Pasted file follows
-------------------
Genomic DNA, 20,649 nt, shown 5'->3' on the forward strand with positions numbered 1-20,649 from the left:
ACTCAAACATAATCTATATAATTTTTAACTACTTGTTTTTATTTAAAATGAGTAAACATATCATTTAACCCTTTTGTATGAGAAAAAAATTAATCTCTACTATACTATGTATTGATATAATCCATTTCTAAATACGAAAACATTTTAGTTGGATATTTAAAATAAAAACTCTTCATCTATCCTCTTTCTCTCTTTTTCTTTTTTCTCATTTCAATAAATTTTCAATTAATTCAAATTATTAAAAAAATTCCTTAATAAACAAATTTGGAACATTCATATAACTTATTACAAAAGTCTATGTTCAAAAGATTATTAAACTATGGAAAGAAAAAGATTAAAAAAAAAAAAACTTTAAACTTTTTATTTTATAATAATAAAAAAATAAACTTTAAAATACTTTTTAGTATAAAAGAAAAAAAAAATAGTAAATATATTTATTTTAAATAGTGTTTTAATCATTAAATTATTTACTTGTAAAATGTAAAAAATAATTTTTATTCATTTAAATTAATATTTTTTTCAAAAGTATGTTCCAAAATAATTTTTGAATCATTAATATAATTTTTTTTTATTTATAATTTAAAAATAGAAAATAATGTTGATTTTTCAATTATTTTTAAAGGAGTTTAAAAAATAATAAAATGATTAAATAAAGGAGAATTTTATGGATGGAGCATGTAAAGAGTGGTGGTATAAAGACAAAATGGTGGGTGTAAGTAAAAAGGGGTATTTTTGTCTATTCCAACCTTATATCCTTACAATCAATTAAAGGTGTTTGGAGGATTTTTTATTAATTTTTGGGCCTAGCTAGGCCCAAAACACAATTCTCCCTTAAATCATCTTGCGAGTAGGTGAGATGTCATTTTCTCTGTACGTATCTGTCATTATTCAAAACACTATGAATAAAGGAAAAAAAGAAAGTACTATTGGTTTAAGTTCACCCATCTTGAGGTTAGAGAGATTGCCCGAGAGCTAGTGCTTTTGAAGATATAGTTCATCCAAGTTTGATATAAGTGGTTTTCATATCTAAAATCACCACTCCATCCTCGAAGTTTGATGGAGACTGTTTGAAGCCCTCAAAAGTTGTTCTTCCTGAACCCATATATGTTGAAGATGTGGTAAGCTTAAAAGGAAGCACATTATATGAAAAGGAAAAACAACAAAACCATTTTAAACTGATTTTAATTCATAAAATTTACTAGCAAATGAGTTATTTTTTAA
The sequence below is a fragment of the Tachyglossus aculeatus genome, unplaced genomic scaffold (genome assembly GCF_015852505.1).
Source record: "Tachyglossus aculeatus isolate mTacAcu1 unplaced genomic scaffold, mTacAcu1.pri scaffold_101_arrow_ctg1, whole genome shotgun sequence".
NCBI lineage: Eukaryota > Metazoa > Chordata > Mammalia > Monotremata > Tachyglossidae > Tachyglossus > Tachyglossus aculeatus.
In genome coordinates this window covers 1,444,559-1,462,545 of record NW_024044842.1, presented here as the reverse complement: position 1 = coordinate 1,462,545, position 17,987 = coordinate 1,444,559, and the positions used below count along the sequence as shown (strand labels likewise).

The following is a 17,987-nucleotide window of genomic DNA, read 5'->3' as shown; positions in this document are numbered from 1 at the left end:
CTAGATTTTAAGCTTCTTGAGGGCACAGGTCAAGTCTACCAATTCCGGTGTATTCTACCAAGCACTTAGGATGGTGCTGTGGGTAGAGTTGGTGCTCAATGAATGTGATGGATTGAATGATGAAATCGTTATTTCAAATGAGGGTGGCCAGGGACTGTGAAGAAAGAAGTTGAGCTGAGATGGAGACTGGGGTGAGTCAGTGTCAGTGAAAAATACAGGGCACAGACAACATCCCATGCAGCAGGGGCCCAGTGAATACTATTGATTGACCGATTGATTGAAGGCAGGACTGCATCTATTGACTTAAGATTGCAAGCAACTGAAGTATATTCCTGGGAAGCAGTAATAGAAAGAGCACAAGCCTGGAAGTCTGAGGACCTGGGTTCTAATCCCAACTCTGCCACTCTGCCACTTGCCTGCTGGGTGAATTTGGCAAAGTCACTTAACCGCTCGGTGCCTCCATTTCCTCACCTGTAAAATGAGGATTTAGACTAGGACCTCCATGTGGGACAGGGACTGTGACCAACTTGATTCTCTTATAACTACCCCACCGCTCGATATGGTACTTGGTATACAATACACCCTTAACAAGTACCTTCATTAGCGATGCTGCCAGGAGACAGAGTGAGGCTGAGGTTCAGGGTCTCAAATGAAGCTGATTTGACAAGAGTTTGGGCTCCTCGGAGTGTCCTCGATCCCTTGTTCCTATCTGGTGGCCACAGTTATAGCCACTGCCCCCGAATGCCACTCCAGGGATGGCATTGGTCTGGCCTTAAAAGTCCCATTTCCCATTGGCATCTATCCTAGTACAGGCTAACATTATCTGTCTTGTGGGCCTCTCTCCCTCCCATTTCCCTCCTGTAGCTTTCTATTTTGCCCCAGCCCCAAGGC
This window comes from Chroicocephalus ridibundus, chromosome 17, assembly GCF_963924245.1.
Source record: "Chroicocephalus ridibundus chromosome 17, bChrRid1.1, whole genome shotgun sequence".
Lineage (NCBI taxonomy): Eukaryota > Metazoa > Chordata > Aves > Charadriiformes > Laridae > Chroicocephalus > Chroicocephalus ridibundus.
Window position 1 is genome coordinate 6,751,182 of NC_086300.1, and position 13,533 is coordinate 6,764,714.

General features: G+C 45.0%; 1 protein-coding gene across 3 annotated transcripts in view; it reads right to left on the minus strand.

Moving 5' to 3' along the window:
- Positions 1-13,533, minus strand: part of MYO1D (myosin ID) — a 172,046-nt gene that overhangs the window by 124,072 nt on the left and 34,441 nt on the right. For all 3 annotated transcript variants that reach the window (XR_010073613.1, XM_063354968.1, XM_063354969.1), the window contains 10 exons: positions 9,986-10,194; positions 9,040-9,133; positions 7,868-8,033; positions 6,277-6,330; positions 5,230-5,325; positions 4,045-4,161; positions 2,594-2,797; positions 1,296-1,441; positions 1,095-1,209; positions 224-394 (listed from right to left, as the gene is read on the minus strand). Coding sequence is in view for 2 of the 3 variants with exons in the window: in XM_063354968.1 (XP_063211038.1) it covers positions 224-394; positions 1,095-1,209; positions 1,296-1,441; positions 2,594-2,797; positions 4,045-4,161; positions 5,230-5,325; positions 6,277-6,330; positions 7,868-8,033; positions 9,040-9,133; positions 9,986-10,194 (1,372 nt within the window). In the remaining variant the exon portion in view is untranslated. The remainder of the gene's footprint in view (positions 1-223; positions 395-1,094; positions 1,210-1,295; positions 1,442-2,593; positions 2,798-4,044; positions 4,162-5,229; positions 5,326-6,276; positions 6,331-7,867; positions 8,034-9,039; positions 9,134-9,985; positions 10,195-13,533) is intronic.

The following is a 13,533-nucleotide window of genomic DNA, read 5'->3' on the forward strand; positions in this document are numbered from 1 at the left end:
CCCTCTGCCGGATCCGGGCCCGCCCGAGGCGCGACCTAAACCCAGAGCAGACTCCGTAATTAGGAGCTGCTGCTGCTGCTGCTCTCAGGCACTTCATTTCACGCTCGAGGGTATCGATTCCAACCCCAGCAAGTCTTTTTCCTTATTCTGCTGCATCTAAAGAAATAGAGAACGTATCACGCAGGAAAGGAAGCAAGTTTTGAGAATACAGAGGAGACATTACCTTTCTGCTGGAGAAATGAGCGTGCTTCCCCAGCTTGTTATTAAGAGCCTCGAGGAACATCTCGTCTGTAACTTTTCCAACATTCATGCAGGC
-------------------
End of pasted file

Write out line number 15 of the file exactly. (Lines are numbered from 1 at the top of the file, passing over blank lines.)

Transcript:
- Positions 1-13,533, minus strand: part of MYO1D (myosin ID) — a 172,046-nt gene that overhangs the window by 124,072 nt on the left and 34,441 nt on the right. For all 3 annotated transcript variants that reach the window (XR_010073613.1, XM_063354968.1, XM_063354969.1), the window contains 10 exons: positions 9,986-10,194; positions 9,040-9,133; positions 7,868-8,033; positions 6,277-6,330; positions 5,230-5,325; positions 4,045-4,161; positions 2,594-2,797; positions 1,296-1,441; positions 1,095-1,209; positions 224-394 (listed from right to left, as the gene is read on the minus strand). Coding sequence is in view for 2 of the 3 variants with exons in the window: in XM_063354968.1 (XP_063211038.1) it covers positions 224-394; positions 1,095-1,209; positions 1,296-1,441; positions 2,594-2,797; positions 4,045-4,161; positions 5,230-5,325; positions 6,277-6,330; positions 7,868-8,033; positions 9,040-9,133; positions 9,986-10,194 (1,372 nt within the window). In the remaining variant the exon portion in view is untranslated. The remainder of the gene's footprint in view (positions 1-223; positions 395-1,094; positions 1,210-1,295; positions 1,442-2,593; positions 2,798-4,044; positions 4,162-5,229; positions 5,326-6,276; positions 6,331-7,867; positions 8,034-9,039; positions 9,134-9,985; positions 10,195-13,533) is intronic.